18 kilometers away north to Kashgar, the Three-Immortal Caves are situated on a cliff of the south shore of the Bo Shi Ke Ran River. The caves were carved at the end of the Han Dynasty, about 13 meters (or 17 yards) down to the bottom of the cliff and 8 meters (or 10 yards) from the cliff top. They are the earliest caverns found so far in west China and are the only Buddhist monuments of ancient Shu Le district. They have been surprisingly well preserved.
It is said that the Three-Immortal caves were created based upon some ancient legend of China dated back thousands of years ago. Here is how the tale goes. Once upon a time there was a king and a pretty but sickish princess. One day, a fortune-teller cam to inform the King that the princess would not be able survives a serious disease if she were stung even once by bees continuously for 100 days. It was almost impossible to avoid bees that are so busy flying among flowers and fruit trees. They then decided to create a cave on the mountain for the little princess. Walls were painted and decorated as delicately as possible to make the princess feel like being in her own palace. Perhaps it’s fate that the princess was stung on the 99th day, the last day, by a bee hiding in the grapes, even though they had been checked many times. As prophesized the princess died tragically. And the carvings and paintings were left behind eternally.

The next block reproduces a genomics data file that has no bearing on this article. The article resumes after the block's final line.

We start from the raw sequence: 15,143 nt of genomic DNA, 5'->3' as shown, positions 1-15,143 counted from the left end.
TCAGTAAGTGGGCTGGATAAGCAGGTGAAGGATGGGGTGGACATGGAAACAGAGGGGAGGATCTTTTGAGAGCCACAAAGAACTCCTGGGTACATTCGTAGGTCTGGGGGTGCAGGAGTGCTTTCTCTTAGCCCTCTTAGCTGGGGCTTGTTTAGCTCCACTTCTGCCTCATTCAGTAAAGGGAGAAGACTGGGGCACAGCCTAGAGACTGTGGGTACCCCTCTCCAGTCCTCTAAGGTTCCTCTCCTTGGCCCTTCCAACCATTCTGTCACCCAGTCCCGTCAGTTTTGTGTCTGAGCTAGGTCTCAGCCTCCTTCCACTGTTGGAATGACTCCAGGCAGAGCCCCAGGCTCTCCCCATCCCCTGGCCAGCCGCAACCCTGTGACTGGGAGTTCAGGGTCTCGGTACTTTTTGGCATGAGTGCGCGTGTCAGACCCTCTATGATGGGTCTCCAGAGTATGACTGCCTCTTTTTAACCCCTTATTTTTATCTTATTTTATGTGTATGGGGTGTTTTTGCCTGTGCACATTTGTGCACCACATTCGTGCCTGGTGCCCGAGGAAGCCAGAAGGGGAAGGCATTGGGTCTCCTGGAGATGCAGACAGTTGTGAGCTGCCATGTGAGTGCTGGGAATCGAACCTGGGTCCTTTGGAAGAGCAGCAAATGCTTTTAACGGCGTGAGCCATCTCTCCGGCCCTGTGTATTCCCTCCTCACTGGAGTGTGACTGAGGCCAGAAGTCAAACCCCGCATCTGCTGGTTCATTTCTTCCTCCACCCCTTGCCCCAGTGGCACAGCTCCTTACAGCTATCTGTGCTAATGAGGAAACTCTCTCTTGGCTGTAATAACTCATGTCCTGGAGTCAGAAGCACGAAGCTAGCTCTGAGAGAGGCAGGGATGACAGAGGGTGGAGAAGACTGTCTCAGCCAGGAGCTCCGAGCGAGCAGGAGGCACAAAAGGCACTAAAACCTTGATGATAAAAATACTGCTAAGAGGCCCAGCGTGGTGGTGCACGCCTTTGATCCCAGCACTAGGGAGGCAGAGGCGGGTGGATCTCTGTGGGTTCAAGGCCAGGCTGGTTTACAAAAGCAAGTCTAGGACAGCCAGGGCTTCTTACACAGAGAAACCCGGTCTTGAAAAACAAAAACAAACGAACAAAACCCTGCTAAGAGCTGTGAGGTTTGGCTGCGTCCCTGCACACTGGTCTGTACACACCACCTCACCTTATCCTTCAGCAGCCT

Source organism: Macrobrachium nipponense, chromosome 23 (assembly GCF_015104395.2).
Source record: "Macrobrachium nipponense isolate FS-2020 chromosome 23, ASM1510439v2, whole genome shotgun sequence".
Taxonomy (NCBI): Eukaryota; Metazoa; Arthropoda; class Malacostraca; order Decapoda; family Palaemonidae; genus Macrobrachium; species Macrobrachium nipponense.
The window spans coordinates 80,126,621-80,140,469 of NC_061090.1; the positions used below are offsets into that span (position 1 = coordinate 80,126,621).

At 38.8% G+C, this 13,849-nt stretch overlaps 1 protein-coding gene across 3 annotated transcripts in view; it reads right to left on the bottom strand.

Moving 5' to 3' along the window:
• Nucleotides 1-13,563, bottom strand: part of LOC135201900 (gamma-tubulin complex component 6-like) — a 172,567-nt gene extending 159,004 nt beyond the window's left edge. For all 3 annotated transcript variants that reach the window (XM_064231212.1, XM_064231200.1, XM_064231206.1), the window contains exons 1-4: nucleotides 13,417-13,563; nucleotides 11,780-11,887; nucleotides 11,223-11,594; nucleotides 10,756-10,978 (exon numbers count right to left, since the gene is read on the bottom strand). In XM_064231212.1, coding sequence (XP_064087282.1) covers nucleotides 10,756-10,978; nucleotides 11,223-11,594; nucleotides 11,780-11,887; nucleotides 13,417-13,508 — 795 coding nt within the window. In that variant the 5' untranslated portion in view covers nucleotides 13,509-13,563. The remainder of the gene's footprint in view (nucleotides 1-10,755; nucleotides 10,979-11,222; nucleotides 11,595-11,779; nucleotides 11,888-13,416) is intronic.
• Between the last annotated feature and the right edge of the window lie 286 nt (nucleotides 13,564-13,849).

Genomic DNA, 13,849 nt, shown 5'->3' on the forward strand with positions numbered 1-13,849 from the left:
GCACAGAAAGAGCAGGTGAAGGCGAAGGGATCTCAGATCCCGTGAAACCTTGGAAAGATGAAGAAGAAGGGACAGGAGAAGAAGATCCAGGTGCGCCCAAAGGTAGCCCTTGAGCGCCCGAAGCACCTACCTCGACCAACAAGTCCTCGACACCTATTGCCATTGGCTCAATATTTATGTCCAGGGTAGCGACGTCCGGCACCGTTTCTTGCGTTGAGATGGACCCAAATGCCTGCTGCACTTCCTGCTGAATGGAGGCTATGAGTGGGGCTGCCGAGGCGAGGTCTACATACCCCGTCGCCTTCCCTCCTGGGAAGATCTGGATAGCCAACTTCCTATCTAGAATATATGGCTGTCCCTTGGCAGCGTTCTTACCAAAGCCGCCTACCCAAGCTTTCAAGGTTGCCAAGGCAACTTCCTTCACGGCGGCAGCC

Each cave has its own rectangular entrance, with the middle of 2.25-meter high and 2-meter wide, while the other two of 2-meter high and 1-meter wide. The cave is composed of a big front chamber and a small rear chamber. The front chamber is 4-meter long, 4-meter wide and 2.5-meter high. The rear chamber is half of the size of the front. When undergone a repairing during the Qing Dynasty, the middle cave had no frescos found in it, but only a seated statue of Sakyamuni. Beside except for some random carving traces on the wall, there was no other craves in the west cave making it seemed like an uncompleted work of the time. However there are about 70 pieces josses were painted in different sizes and precious frescos on the walls in the east cave and fortunately they have been preserved very well. In addition on the ceiling of the middle cave, there is a lotus flower on which a joss in cassock painted in alternating blue, green and red colors is sitting. Quite a number of seated josses with 0.5-meter high were found painted near the lotus flower.
Three Immortals Caves have attracted tourists from all round the world to appreciate and embrace the profound Buddhist culture that it brings.